Floating Bridges

A novel by Maike Wetzel 

Published by Schöffling & Co. Frankfurt/Main

Floating Bridges was selected as one of this autumn's recommendations by New Books in German and subsequently the book benefits from guaranteed funding towards the translation costs by the Goethe Institute.

Please check out the sample translation by Lyn Marven
Rights information: Marie Jansen

A Sunday on the lake. A woman sits on the bank and hugs her two small children. What was supposed to be a lovely weekend has turned into something else entirely. The sailboat has capsized and the father is missing. He cannot possibly have drowned in this harmless lake, can he? Surely, he’ll resurface and joke about his wife’s fears. As the emergency helicopter circles overhead, the narrator remembers her life with this man, her counterpart in a moving marriage.

With relentless candour and great linguistic precision, Maike Wetzel writes about going on after everything changes and finding solace in our own memories and in literature. In the tradition of Joan Didion, Maggie Nelson, Oceon Vuong, and Marguerite Duras, the author tells a very personal but also impressively universal tale of love, grief, and parenthood. Floating Bridges is a gripping farewell and a touchingly honest novel about surviving as a mother and writer.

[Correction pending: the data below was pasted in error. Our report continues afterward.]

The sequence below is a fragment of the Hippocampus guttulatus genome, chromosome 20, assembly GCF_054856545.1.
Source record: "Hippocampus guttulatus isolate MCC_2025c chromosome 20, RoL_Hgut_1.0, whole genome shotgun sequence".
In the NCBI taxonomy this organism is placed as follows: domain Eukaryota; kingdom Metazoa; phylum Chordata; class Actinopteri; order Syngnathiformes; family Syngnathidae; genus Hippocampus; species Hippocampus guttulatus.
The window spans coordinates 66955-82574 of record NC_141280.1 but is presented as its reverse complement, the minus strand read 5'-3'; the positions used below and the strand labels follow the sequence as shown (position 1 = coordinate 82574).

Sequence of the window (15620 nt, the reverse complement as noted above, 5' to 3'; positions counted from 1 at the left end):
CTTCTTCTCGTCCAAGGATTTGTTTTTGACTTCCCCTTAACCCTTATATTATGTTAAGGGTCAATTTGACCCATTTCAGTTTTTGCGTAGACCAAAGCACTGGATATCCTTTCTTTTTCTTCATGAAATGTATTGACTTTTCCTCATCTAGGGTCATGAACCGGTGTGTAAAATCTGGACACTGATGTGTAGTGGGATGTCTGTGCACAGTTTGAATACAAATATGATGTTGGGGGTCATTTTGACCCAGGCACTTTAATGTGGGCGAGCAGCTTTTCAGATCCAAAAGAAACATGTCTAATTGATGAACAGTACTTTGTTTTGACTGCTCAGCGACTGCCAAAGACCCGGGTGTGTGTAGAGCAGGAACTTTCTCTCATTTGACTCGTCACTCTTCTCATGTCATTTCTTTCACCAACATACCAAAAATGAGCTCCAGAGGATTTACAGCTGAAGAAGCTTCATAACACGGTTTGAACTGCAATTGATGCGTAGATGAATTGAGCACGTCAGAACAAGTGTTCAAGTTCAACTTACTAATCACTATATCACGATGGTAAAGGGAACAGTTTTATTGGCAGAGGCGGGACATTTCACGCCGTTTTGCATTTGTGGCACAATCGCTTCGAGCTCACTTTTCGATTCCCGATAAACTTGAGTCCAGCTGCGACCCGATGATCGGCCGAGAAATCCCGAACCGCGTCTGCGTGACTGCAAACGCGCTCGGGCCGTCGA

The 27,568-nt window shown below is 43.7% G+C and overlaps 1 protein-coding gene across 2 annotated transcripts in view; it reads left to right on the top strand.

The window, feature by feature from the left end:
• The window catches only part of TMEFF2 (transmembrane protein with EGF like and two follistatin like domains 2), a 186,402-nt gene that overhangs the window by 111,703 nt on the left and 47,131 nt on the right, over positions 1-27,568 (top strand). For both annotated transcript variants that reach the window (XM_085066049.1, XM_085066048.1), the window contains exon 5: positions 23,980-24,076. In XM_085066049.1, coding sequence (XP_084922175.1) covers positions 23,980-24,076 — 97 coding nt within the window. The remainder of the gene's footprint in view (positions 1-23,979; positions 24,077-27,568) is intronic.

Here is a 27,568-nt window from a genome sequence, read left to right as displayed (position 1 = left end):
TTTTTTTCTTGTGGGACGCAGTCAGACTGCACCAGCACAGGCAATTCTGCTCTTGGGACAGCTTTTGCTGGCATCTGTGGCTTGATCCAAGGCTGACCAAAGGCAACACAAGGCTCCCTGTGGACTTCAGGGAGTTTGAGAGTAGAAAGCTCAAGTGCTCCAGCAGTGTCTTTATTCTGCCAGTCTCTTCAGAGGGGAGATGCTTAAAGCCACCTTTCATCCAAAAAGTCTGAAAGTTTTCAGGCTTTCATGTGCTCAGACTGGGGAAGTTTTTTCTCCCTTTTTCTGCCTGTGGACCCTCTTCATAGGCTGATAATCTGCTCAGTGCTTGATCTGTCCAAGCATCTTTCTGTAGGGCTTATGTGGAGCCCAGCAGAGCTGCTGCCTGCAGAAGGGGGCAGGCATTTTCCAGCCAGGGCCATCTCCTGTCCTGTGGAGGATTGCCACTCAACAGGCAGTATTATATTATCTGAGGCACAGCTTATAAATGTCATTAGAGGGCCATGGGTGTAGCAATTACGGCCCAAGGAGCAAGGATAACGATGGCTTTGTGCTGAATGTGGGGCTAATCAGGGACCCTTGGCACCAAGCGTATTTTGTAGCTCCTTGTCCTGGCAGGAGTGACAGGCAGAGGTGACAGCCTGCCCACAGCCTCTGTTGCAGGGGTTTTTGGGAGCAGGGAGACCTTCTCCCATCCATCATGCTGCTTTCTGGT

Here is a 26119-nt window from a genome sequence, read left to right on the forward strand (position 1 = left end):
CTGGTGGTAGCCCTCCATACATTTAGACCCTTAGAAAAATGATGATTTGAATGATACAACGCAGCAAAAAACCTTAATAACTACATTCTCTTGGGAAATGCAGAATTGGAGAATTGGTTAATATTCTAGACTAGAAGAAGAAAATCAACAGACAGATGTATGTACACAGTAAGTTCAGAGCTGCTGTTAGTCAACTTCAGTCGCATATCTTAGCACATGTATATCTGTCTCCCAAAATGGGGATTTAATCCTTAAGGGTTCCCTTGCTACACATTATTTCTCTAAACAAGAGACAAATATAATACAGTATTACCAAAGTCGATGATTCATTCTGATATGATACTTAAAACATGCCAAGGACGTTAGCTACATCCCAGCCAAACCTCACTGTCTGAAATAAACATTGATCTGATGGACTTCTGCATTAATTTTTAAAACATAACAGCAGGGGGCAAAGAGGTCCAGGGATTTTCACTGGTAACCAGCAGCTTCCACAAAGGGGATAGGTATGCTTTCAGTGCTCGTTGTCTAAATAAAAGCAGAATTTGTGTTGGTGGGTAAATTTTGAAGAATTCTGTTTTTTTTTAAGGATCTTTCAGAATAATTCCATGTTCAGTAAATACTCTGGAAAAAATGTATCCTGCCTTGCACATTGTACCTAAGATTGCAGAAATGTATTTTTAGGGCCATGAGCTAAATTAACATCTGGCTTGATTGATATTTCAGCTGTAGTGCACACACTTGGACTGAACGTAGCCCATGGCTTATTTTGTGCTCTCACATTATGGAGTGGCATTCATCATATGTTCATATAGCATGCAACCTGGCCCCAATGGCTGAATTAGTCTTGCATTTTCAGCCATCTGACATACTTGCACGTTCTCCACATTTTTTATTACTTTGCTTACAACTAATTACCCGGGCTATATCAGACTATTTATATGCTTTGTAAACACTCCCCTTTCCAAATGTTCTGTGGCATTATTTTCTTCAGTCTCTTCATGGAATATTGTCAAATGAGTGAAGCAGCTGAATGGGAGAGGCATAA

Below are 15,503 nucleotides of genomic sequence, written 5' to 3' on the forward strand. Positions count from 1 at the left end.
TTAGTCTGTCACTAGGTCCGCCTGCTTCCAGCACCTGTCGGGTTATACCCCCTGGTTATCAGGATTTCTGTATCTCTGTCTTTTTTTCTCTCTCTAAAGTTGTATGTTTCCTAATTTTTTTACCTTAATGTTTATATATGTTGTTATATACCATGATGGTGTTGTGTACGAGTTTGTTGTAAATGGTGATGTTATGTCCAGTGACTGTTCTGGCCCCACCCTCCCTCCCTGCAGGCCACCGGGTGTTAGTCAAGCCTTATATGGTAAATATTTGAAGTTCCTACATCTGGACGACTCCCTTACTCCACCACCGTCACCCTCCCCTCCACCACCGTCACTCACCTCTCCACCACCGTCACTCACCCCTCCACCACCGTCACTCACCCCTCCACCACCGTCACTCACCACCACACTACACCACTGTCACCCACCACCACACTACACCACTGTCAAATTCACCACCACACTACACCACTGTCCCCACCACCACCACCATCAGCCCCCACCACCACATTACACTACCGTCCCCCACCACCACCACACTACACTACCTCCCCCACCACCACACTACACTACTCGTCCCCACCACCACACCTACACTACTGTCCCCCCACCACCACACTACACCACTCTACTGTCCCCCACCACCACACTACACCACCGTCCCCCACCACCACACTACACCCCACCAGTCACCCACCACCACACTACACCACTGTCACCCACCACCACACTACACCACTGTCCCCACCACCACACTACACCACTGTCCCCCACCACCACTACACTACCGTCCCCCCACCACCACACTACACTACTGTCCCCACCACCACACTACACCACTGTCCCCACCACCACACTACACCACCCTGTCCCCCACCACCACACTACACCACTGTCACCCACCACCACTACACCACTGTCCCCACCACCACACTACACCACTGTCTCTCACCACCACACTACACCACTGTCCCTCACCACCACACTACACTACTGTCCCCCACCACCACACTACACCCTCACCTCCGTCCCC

A profoundly moving book. The word ‘autofiction’ does not at all do the work justice. What we are reading is the spiritual and literary examination of a terrible misfortune. As if out of the blue, a catastrophe shatters a life—and then, broken, it is pieced back together again and goes on. I am tremendously impressed with how Maike Wetzel tells this story

Daniel Kehlmann

The fragmented form of the novel blesses the book with a lightness, with an elegance, despite the heavy subject matter.

Berliner Zeitung, Thorsten Dönges

The novel is told in quiet tones and yet unfolds a tremendous force over its 200 or so pages. This is mainly due to Maike Wetzel's precise language and the images she finds for loss and grief.

MDR Kultur, Tino Dallmann

The novel carries a profound emotional weight, evoking a sense of deep sadness while gracefully avoiding any trace of self-pity or despair. As the narrative unfolds, a comforting resolution emerges, offering solace to both the author and the reader. Wetzel’s linguistic precision is striking, as is her raw honesty.

new books in German, Alexandra Roesch